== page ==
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moth varies itself in colour; in one of the varieties it has a central black band across the wings, when it resembles Calopteron vicinum (Deyrolle), in another this black band is wanting, when it resembles C.basalis. Professor Westwood has also pointed out to me that the resemblance to the beetle is still further increased in the moth by raised lines of scales running lengthwise down the thorax.

The phosphorescent species of Lampyridæ, the fireflies, so numerous in tropical America, are equally distasteful, and are also much mimicked by other insects. I found different species of cockroaches so much like them in shape and colour that they could not be distinguished without examination. These cockroaches, instead of hiding in crevices and under logs like their brethren, rest during the day exposed on the surface of leaves, in the same manner as the fireflies they mimic.

Protective resemblances amongst insects are so numerous and wide-spread, and they have been so ably described by Bates and Wallace, that I shall only mention a few of the most noticeable examples that came under my attention, and which have not been described by other authors. Amongst these were the striking modifications of some beetles belonging to the Mordellidæ. These, in their normal form, are curious wedge-shaped beetles, which are common on flowers, and leap like fleas. In some of the Nicaraguan species the body is lengthened, and the thorax and elytra coloured, so as to resemble wasps and flies. In the Mordellidæ the head is small, and nearly concealed beneath the large thorax; and in the mimetic forms the latter is coloured so as to resemble the large head and eyes of the wasp or fly imitated. The species that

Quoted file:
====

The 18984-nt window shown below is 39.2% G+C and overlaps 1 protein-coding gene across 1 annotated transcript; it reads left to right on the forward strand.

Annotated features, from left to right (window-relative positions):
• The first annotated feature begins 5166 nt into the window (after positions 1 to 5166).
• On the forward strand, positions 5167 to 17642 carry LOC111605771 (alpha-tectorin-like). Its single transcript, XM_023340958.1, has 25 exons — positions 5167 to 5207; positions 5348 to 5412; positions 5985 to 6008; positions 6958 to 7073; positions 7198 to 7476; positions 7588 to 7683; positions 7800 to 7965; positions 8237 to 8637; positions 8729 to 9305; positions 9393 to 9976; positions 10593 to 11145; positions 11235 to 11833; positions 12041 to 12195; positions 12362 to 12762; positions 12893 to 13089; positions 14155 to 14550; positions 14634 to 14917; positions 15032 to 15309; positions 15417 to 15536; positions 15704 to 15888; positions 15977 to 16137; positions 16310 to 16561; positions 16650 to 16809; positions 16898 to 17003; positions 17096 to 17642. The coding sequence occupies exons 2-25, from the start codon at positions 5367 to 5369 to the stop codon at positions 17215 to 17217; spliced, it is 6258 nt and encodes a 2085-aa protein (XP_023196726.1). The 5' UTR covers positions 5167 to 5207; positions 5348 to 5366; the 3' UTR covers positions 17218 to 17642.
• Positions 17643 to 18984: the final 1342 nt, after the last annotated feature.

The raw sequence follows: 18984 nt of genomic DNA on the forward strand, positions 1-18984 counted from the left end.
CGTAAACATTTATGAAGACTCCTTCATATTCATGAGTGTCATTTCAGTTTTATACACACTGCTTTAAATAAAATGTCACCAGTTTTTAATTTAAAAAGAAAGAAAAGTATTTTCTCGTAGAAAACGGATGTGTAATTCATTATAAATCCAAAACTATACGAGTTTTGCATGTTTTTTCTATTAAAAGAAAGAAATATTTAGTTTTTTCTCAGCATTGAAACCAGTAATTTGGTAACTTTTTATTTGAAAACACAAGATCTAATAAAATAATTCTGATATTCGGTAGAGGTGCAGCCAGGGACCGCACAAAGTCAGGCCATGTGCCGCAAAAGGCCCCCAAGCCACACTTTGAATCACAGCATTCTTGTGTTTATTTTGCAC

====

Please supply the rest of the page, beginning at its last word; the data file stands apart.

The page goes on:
Ch. XVII.]



resembles a wasp moves its antennæ restlessly, like the latter insect.

The movements, as well as the shape and colour of the insect imitated, are mimicked. I one day observed what appeared to be a hornet, with brown semi-transparent wings and yellow antennæ. It ran along the ground vibrating its wings and antennæ exactly like a

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hornet, and I caught it in my net, believing it to be one. On examining it, however, I found it to belong to a widely different order. It was one of the Hemiptera, Spiniger luteicornis (Walk.), and had every part coloured like the hornet (Priocnemis) that it resembled. In its vibrating, coloured wing-cases it departed greatly from the normal character of the Hemiptera, and assumed that of the hornets.

All the insects that have special means of protection, by which they are guarded from the attacks of insectivorous mammals and birds, have peculiar forms, or strongly contrasted, conspicuous colours, and often make odd movements that attract attention to them. There is no attempt at concealment, but, on the contrary, they appear to endeavour to make their presence known. The long narrow wings of the Heliconii butterflies, banded with black, yellow, and red, distinguish them from all others, excepting the mimetic species. The banded bodies of many wasps, or the rich metallic colours of others, and their constant jerky motions, make them very conspicuous. Bees announce their presence by a noisy humming. The beetles of the genus Calopteron have their wing-cases curiously distended, and move them up and down, so as to attract attention; and other species of Lampyridæ are phosphorescent, holding out danger signals that they are not eatable. The reason in all these cases appears to be the same as Mr. Wallace has shown to hold good with banded, hairy, and brightly coloured caterpillars. These are distasteful to birds, and, in consequence of their conspicuous colours, are easily known and avoided. If they were like other caterpillars, they might be seized and injured before it was known they were not fit for food.*